Nine-month-old Crosby Wahl, with his adorable dimples and big brown eyes, was the winner of the Weleda “Raising Your Baby Green” Facebook photo contest in August. He won a trip with his family to fly from their hometown in San Francisco to New York City for a weekend, where they spent a day with the Weleda team on a photo shoot for Weleda Magazine.
When packing for her cross-country flight to New York City, Meghan Wahl spent as much time in the kitchen as she did in her closet, preparing carrots and hummus and almond butter sandwiches for Crosby and his big brother Brody, age 3, to eat on the plane. “Food is a really big deal for me,” says Meghan. “I try to feed my kids the purest products I can and only use ingredients on their skin that are as close to nature as possible.”
The Wahls shop for fruits and vegetables at their local farmer’s market, and Brody helps out by carrying his own reusable bag. Their bedding and much of their clothing is organic, but Meghan also purchases some things at consignment stores or swaps items like clothes and toys with friends and family. They spend their free time in nature, playing in Golden Gate Park or looking for dinosaur tracks in a nearby canyon. Meghan’s goal is to have a zero-waste household.
This is definitely one green family — all the way down to their compostable diapers. Three years ago, Stephen Wahl, Crosby and Brody’s dad, started a compostable diaper service. Having worked as a product designer for many years, he had developed an appreciation for the amount of waste that ends up in landfills. “I once visited the San Francisco transfer station to see where all of the trash and recycling goes. I wanted to understand the challenges. Things don’t just disappear — they end up in a pile somewhere. This inspired me to try and make products that are more sustainable.”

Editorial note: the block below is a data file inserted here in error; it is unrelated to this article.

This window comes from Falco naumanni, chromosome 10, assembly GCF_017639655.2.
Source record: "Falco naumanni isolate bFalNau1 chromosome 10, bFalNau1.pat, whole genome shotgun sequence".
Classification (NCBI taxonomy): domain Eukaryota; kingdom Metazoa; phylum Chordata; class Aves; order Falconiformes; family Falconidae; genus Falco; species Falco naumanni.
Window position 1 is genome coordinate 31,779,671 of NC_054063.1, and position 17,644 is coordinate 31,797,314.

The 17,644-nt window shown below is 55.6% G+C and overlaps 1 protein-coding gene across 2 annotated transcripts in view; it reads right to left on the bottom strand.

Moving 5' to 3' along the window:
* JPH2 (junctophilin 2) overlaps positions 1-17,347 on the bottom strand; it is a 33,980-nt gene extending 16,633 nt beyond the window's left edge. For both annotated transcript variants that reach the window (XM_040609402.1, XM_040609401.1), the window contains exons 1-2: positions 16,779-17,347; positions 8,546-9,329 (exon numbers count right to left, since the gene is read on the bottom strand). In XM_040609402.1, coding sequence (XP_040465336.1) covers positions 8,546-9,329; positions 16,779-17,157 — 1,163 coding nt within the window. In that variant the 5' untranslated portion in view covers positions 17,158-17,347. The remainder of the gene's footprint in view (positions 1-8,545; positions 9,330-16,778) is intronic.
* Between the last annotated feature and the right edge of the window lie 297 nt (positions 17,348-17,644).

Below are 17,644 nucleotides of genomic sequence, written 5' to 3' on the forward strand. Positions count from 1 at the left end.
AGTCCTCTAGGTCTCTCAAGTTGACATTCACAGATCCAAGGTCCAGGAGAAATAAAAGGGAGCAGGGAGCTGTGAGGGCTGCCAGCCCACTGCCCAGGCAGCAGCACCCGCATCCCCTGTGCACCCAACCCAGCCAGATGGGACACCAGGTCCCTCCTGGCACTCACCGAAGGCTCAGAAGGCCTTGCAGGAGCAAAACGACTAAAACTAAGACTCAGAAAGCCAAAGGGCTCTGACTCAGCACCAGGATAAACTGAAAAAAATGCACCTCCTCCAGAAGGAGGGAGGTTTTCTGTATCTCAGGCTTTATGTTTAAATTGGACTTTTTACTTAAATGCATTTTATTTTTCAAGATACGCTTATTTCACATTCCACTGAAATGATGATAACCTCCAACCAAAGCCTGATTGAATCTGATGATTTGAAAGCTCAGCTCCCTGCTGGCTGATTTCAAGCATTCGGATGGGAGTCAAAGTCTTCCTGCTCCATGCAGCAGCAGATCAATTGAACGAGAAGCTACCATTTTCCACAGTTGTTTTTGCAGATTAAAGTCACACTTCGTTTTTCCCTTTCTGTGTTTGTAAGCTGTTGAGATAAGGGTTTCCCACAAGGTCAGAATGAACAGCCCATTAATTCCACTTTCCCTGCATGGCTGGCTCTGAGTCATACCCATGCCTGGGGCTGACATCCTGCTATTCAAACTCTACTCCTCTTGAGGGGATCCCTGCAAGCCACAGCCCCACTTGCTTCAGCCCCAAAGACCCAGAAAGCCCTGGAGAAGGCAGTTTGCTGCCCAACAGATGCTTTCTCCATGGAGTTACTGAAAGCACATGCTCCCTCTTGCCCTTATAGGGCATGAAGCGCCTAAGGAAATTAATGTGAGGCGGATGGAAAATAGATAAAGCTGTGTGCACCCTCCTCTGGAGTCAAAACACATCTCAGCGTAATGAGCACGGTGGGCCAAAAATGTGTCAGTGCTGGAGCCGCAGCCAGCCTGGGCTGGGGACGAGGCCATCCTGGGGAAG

Once Brody was born, Stephen saw that there was no good solution that would help cut down on the enormous amount of waste created each year by disposable diapers, which take an estimated 300 to 500 years to degrade. “There were compostable diapers but nobody was composting them,” he says. “They were just going to landfills where the lack of oxygen would prevent them from breaking down.” Together with a friend he started EarthBaby, the first compostable diaper service in the world, turning dirty diapers into dirt. “It was really about my kids’ future,” says Stephen. “We can’t solve everything, but my philosophy is that we can try. If everybody just tried to make one thing better, we’d go a long way to solving our problems.”
To date, EarthBaby has diverted more than 1 million pounds of diaper waste from San Francisco landfills. It’s an example Stephen and Meghan hope their kids can learn from. “You hear about climate change and what the earth could be like in the future,” says Meghan. “If our children can learn to have a lesser impact, then they can also have a better planet in the future.”
“And, of course, when you have kids,” adds Stephen, “you want to do something that they can be proud of.” No doubt they will be. —Carrie Ruehlman
To learn more about EarthBaby, visit earth-baby.com. Visit Weleda’s YouTube channel to check out behind-the-scenes videos: youtube.com/weledanorthamerica.